We'd still take an iMac if we had to choose an all-in-one, but the Gateway One might appeal if you're locked into Windows. You can check out <cnet:link int="http://reviews.cnet.com/desktops/gateway-one/4505-3118_7-32627127.html">our full review</cnet:link>, or browse through our slide show that covers some of the Gateway One's design highlights.
The Gateway One cuts a very similar profile to Apple's iMac. That's a 19-inch screen though, or an inch smaller than the iMac's 20-inch display.
This composite shows the left and right sides of the Gateway One. The ports are about standard, although that is a media card reader on top, which the iMac lacks. That's also a standard definition slot-loading DVD burner, and Gateway doesn't offer an HD option, at least right now.
This close-up of the power brick reveals one of the features we like most about the Gateway One. You can plug your USB keys and other portable devices into the system itself, but the power brick inputs let you keep messy wires for printers, network cables, and other longer-term connections under your desk and out of sight.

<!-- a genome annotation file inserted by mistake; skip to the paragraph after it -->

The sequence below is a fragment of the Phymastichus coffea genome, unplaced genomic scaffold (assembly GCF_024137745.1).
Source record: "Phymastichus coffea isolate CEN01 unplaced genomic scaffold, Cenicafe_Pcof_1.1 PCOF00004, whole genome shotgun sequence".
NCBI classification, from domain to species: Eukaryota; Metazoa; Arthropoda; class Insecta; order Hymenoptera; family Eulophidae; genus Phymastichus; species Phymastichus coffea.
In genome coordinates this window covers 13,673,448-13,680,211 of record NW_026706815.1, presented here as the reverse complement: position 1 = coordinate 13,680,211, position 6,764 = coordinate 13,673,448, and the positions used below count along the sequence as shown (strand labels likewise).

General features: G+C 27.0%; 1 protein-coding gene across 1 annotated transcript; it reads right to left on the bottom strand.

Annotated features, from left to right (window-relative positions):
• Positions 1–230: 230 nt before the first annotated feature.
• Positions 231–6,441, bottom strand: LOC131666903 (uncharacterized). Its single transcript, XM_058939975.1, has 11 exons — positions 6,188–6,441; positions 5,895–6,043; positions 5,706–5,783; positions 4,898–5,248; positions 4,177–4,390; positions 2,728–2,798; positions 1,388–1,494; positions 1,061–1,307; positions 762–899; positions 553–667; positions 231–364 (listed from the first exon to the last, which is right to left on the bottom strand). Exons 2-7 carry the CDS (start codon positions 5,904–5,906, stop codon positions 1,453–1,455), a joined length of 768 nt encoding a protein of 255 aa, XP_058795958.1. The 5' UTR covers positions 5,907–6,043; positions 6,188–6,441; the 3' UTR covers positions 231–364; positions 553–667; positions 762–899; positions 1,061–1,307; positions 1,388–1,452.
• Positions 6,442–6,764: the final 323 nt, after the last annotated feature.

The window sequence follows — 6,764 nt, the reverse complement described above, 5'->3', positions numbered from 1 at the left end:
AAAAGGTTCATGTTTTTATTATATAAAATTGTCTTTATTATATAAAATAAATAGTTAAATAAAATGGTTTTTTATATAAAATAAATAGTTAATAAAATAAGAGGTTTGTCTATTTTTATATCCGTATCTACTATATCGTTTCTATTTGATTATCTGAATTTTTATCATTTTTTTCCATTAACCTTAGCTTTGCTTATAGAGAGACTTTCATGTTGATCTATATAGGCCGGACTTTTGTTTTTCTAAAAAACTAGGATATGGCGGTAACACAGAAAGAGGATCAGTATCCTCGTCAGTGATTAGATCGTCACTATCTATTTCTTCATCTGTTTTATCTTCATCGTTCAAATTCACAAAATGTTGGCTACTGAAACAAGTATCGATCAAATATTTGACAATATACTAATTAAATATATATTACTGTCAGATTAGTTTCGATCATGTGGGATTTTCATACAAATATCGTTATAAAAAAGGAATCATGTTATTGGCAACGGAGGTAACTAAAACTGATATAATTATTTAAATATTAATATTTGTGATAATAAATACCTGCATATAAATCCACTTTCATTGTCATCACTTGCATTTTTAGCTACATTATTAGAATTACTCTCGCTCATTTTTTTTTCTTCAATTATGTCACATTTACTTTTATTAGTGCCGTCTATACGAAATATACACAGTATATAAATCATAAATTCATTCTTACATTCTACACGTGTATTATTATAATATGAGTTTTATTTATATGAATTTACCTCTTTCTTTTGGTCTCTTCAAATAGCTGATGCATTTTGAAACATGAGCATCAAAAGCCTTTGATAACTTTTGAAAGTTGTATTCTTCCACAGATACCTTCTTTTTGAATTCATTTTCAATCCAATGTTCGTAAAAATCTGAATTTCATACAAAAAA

The ports on the power brick might preserve the Gateway One's clean image, but the (thankfully) removable USB Webcam on the top looks clunky. Gateway says it gives you more adjustability than a built-in cam. We say if you want a different angle, sit on a pillow.